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Computational Thinking: A Key to Teaching the Future

Computational Thinking: A Key to Teaching the Future

In addition to being able to enjoy the life experience, students who tend to study in Chile also have access to a high-quality education system.

Fernando Šabacnik And Maria Belén Bonello They are the authors of the article Computer science in school, published by Siglo XXI, in which they present a series of ideas and proposals to invite teachers and students to view the computer as a revolutionary tool in the classroom. The book is a platform in which to address complex issues and profound debates, such as the space needed for girls and adolescents in a computing world, the link between school and the world of work, and the relationship between school learning and full citizenship.

We have to think about the need computer science present throughout the compulsory education period,” he says Melina Foreman In the introduction to the book. He continues, “This means a significant investment in teacher training and setting standards for its delivery. Undoubtedly, one of the educational goals is to promote these sciences, an initiative that requires joint action from all actors in the field: teachers, researchers, and even the productive sector. We must do this: it is not about the world of the future … but about the present.

The authors begin the article with a question: What is computational thinking and how does it interfere with learning. What is computational thinking? “The definition is not entirely clear in the specialized literature,” say some, including: “Think of those skills that computer professionals acquire during their training, but are useful outside the field and even beyond interaction with digital systems.” For example: dividing a problem into subproblems, abstraction ability, generation, etc. The basic idea is that computational thinking consists of Tools used by programmers They use it in their daily work and this can naturally transfer to other contexts.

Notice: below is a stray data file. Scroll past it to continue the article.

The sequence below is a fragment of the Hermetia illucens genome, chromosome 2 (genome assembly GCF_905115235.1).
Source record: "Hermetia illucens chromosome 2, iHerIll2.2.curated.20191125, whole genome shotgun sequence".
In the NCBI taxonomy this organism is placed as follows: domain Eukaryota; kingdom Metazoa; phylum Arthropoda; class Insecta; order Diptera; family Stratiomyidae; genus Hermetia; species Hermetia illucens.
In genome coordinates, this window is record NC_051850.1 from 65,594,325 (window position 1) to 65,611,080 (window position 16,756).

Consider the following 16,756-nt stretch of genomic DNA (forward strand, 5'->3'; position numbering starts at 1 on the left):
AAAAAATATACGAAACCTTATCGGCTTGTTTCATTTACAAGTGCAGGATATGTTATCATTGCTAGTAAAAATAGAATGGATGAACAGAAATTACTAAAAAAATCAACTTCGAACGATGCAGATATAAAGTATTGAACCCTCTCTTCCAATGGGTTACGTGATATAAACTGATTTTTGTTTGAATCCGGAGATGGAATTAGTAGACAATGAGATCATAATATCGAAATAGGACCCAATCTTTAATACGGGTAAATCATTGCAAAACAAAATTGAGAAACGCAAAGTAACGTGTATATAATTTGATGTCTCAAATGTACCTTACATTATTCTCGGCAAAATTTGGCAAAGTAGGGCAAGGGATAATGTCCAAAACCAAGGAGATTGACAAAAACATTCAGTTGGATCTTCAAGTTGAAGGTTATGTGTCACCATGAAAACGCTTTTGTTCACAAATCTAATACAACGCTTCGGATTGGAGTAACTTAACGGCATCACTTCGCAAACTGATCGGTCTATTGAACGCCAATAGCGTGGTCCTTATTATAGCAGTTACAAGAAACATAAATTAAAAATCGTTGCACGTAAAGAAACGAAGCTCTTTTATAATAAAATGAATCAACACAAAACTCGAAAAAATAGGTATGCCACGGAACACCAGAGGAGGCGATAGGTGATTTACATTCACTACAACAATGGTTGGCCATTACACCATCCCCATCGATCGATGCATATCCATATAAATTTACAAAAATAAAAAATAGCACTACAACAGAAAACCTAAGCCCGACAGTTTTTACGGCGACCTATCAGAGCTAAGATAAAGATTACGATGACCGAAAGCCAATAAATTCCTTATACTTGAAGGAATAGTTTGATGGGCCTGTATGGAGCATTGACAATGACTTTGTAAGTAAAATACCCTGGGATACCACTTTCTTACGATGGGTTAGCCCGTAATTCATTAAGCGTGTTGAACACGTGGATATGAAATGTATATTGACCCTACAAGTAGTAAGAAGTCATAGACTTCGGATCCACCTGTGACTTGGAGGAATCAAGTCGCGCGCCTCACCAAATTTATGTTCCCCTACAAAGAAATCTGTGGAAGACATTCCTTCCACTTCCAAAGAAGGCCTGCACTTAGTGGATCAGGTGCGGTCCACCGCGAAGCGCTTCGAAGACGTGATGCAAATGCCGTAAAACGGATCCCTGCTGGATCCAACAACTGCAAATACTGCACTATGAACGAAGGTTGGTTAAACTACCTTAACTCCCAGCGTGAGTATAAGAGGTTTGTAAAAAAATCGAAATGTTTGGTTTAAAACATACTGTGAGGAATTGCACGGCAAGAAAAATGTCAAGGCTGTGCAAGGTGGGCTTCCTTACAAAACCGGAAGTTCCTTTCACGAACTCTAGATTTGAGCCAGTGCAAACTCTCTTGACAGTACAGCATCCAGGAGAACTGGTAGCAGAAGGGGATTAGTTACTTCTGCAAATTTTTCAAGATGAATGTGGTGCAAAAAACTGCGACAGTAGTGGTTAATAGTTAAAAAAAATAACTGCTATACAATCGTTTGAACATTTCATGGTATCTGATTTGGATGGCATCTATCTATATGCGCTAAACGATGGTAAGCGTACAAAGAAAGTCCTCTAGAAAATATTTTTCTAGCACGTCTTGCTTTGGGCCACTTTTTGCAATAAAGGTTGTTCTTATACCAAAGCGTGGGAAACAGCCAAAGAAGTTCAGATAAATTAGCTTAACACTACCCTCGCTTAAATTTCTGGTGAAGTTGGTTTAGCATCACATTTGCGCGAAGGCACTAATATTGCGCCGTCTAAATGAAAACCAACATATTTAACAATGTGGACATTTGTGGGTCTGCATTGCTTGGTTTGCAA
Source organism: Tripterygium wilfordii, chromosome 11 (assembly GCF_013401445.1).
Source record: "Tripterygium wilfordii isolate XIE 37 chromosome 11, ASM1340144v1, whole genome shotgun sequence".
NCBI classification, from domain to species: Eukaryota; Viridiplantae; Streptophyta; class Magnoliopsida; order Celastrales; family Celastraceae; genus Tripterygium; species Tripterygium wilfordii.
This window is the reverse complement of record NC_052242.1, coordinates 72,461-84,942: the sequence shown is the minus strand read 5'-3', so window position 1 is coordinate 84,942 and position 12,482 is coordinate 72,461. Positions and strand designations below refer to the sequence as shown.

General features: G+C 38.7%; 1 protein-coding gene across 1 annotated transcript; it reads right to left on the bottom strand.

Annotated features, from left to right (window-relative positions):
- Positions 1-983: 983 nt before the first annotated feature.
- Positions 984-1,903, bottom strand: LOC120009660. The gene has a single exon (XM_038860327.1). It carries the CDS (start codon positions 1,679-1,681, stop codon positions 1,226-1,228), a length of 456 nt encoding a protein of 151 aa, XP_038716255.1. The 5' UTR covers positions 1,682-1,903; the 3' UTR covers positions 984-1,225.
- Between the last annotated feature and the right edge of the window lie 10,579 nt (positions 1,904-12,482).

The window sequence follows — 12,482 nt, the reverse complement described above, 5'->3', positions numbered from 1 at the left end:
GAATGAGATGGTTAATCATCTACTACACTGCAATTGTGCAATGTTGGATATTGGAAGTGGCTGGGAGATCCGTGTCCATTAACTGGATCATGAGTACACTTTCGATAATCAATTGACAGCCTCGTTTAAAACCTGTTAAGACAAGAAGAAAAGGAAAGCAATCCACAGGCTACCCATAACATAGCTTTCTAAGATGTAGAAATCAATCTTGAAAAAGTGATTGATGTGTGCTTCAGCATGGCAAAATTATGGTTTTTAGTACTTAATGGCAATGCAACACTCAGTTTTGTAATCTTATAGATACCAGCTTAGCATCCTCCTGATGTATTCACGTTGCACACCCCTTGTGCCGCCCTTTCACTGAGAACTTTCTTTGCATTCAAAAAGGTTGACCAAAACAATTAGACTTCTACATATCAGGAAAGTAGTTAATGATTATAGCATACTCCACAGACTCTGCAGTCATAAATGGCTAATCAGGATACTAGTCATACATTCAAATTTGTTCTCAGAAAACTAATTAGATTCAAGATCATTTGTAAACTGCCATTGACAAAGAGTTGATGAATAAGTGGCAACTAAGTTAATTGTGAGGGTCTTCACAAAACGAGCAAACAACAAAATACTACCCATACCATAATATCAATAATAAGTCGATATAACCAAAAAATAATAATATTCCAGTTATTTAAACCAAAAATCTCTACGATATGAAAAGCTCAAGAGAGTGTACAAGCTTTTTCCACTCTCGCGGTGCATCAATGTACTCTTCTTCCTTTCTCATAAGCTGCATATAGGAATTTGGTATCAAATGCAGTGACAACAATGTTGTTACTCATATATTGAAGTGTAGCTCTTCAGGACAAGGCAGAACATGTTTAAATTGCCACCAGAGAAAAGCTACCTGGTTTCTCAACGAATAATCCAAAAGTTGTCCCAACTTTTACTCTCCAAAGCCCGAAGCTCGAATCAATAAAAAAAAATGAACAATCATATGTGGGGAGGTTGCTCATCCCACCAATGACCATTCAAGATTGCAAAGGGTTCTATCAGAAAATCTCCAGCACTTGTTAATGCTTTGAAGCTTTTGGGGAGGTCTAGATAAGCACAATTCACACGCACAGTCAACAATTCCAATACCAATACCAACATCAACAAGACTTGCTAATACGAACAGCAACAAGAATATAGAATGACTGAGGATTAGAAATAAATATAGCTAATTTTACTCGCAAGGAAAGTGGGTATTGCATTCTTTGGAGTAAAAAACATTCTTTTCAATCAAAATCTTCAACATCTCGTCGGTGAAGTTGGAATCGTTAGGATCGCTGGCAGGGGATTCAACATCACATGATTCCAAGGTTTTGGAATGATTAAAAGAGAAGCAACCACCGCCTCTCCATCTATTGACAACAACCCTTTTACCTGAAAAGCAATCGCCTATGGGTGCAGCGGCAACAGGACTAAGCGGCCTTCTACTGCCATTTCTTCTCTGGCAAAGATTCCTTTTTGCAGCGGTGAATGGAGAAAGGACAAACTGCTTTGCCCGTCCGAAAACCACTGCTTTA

“Computer Science in School. A Guide to Teaching Much More Than Programming”, from Schapachnik and Bonello (Ed. Century XXI)

Although this first definition is correct, it is not enough to define the domain of computational thinking, because it becomes too open and abstract. Abstraction and generalization, aren’t they the ways engineers, architects, and many other professionals act?

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So, Chabachnik and Bonello end up heading towards a proposal Computer Science Teachers Association of the United States (CSTA)who developed a definition that considers computational thinking as a problem-solving process:

Formulate problems in a way that allows us to use computer and other tools to help resolve it

Organize and analyze Boolean data

represent the data Through abstractions, such as models and simulations

automation solutions Through computational reasoning (ie: a series of ordered steps)

Identify, analyze and implement possible solutions With the aim of achieving the most efficient and effective set of steps and resources

Circulation and transfer This problem-solving process for a variety of problems

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